Moodymann makes songs that are resurrections, so that even dismal content is uplifted by the movement it demands, forced to tread on itself until it finds a fluid and timeless shape as voice and body dancing beyond literal meaning. He locates the sacred in the everyday and funk in the antiseptic jazz standard. He finds the most poignant nudge of a gesture in a song to sample and replay until its pavane with itself is the song and linearity falls away. He justifies dangling Betty Carter’s visceral time loop in a swampy fix of mechanically generated accompanists. He’s neither futurist nor fetishist so unlike many less satisfying producers, Moodymann does not hover in bewildered awe of his samples—he interacts with them, points them out like maps to where he’s already planned to travel and then lets them make the roads. Betty’s hollowing couplet and Fiddler’s clawing, laddering lines build up to a wordless quickening, the sound of feet shuffling in dance on a slick empty floor, sound of outrunning your preoccupations so you can dance with yourself in the rapture of not caring who’s there or who’s not there.
Except this time it matters who’s there. Betty Carter was born in Flint, Michigan, Amp Fiddler in Detroit, and Moodymann in Los Angeles by way of and through and back to Detroit. So much of the producer-as-composer is about placing songs and people in conversation in ways that challenge our stodgy ideas about who can be where doing what, when. Moodymann knows the images of Betty Carter sweating like a boxer in the ring on stage while softly singing it was easy, he’s seen Amp Fiddler sweat and spit into a microphone, and he himself has cried and sweat to a ballad when everything in him wanted to pretend he was just dancing in the unambitious rain of a terribly lit nightclub instead of preferring the cave like basement daydreamed version of togetherness. Nina returns in echo I’d rather be lonely than happy with somebody else. I don’t think it’s that there’s a tradition of finding loneliness romantic and generative— I think there’s a tendency to feel guilty for the strange ways we fall in and out of love with others and ourselves. Moodymann gives us a song to regroup to on the topic of in my solitude you haunt me, on the topic of reveries of days gone by. A song as slow endless parade wave from a ghost carousel where he hosts the afterhours in the afterlife of true love. Anything that seems this effortless takes a heartbreaking amount of care and attention, a lonely amount.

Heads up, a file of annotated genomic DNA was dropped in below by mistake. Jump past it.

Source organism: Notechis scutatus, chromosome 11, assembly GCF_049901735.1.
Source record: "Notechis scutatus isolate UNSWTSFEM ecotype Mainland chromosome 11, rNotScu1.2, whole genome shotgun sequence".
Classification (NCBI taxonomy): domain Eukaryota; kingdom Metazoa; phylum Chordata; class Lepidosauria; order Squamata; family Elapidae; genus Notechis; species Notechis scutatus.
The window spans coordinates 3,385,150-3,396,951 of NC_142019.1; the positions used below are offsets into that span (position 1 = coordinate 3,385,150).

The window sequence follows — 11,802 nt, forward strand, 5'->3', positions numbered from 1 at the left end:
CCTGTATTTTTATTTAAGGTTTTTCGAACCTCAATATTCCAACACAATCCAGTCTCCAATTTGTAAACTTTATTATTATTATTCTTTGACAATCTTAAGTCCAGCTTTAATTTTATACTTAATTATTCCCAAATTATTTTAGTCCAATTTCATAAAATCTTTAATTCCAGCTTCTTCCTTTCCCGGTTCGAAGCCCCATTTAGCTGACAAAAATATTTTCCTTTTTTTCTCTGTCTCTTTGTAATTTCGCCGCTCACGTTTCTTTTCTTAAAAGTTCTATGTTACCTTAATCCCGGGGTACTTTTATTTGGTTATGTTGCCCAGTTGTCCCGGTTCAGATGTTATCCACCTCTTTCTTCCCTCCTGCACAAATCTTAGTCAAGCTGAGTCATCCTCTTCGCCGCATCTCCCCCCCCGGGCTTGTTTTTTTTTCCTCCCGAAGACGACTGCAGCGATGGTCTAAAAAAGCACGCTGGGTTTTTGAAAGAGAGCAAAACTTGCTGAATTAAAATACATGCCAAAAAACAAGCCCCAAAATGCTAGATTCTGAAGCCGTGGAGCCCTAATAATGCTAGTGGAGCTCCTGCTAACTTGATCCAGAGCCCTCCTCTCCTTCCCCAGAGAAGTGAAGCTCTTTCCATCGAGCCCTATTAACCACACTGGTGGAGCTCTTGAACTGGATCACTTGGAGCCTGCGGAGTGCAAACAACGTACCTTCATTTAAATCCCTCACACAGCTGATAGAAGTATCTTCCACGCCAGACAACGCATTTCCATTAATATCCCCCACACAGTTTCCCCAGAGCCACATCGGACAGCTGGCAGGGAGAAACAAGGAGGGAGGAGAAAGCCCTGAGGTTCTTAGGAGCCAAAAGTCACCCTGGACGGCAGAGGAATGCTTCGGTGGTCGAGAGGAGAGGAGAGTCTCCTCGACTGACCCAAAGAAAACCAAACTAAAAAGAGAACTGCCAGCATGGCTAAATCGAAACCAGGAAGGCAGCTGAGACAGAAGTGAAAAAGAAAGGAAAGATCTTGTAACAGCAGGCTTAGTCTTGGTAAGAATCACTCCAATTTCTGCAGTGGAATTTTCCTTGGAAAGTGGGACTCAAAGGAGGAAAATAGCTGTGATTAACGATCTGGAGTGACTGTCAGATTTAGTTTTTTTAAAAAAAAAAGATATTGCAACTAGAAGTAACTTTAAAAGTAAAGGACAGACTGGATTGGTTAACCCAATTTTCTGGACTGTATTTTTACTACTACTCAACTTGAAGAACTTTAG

On the other side of this time there’s the fact that the frigidity of loneliness is transcended by the very music that causes it, names it, only to stomp it out in a crowd of rhythm addicts.